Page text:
Venezuela petro cryptocurrency
  • Petro is cryptocurrency, created by the Venezuelan government to control inflation.
  • Its value is tied to the price of oil in an effort to keep it stable.
  • Venezuelans are using Dash instead, due to its speed and reliability.

Venezuelan president Nicolás Maduro just ordered every bank in the country to adopt its new cryptocurrency: the petro.

Maduro has hailed petro as a savior to Venezuela’s economic trouble, but the US authorities call it a scam. So what exactly is it and are Venezuelans using it?

An answer to hyper-inflation?

Venezuela’s economy is crippled by hyper-inflation. In July alone, prices rose by 82,766%. The country is now on track to hit 1,000,000% annual inflation.

Millions have fled the country, food and medicine supplies are low, and the army is guarding the Brazilian border.

Maduro’s solution was to replace the hyper-inflated “bolivar” with a new currency, “sovereign bolivar.”

The sovereign bolivar was then pegged to a cryptocurrency, petro.

Petro is backed by oil

The idea is to keep petro (and therefore the new sovereign bolivar) stable by tying its price to that of oil.

One petro is worth roughly $60, the same price as one barrel of Venezuelan oil. The concept was outlined in the project’s white paper, with a view to creating a currency backed by raw materials.

The Venezuelan government set aside five billion barrels of oil to back the currency.

Pre-mined

Petro is entirely controlled and produced by the government. It was pre-mined before Maduro announced a crypto sale.

According to the government, the pre-sale generated billions, but there is no record of this claim.

Why is petro controversial?

When Maduro created the new sovereign bolivar and petro, it devalued the old currency by 95%. Although it aims to bring stability, Venezuelans are being forced to adopt a wildly devalued currency.

Some have claimed the petro is also being used to sidestep international sanctions. The country is reportedly using the petro to conduct deals with Brazil, although Brazil has not confirmed this.

Donald Trump issued an executive order banning any US companies making transactions in the cryptocurrency.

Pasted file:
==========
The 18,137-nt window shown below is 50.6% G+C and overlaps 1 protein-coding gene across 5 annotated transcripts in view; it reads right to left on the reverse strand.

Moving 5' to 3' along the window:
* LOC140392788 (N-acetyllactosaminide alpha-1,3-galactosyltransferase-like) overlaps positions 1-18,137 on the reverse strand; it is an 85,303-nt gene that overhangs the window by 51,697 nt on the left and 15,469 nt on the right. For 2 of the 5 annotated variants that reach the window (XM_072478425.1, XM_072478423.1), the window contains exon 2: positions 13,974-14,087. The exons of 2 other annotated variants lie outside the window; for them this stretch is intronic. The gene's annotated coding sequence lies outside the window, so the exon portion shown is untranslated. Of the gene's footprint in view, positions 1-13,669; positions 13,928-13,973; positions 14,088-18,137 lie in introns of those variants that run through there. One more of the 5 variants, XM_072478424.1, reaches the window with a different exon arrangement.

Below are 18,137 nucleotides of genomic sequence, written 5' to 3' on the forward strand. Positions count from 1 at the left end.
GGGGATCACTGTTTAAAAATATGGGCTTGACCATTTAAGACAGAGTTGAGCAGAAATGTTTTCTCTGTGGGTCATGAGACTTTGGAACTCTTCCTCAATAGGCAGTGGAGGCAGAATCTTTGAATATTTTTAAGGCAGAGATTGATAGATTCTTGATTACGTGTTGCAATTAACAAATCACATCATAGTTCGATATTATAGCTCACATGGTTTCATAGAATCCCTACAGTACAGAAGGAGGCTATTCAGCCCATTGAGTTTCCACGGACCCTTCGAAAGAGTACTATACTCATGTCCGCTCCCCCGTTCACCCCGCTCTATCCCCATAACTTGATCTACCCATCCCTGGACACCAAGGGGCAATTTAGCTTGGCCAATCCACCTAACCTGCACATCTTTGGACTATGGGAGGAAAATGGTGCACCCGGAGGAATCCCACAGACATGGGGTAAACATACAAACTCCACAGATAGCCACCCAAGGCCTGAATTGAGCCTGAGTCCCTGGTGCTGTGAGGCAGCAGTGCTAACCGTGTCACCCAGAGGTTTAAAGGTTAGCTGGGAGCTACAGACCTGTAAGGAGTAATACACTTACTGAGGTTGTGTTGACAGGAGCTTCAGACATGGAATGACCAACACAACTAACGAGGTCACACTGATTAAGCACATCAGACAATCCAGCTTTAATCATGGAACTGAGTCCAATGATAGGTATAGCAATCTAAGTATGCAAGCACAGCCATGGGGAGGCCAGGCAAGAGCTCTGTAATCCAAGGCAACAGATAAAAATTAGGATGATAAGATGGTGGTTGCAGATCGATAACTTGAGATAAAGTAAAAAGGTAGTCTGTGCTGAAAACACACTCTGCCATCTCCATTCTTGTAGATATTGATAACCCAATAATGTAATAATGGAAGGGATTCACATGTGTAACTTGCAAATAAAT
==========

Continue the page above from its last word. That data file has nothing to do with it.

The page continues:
Why Venezuelans are using dash instead

Despite the hype around petro, Venezuelans are flocking to dash. Dash was built on bitcoin’s source code and aims to be a global, digital form of cash.

The adoption in Venezuela is so rapid, the price has risen 10% in the last 24 hours alone.

According to Ryan Taylor, CEO of Dash Core Group:

“We are seeing tens of thousands of wallet downloads from the country each month. Earlier this year, Venezuela became our No. 2 market, even ahead of China and Russia, which are, of course, huge into cryptocurrency right now.”

Retailers like Subway and Calvin Klein are now accepting dash in Venezuela.

But why dash? The cryptocurrency is faster than bitcoin and more decentralized than petro. As the crisis in Venezuela continues, expect cryptocurrencies to make further headway. Just don’t bank on it being petro.

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Despite the Venezuelan government embracing cryptocurrency with open arms – even launching their own oil-backed Petro cryptocurrency in an effort to solve the country’s economic crisis – according to a new report from local Venezuelan media, the country has taken a stand against cryptocurrency mining, outright banning related computer equipment from entering the country.

The report states that the Venezuelan government made a policy change at the end of April that restricts computer equipment such as GPUs or ASIC miners. Customs authorities have been seizing related devices received by air and sea since the change went into effect.

Shipping companies such as Liberty Express and DHL, who ship these mining devices to Venezuela on behalf of their customers, have either updated their pages on restricted products entering Venezuela to include mining equipment or have sent out notices to their customers notifying them of the changes to avoid any inconveniences they may experience as a result of the policy change.

The policy change has already gone into effect, but only on a temporary basis until officials from the National Association of Cryptocurrencies meet with the Superintendence of Cryptoactives and Related Venezuelan Activities to address the issue next week.

Weeks ago, Superintendent Carlos Vargas indicated that the country was evaluating authorizing companies to import digital mining equipment to sell in Venezuela: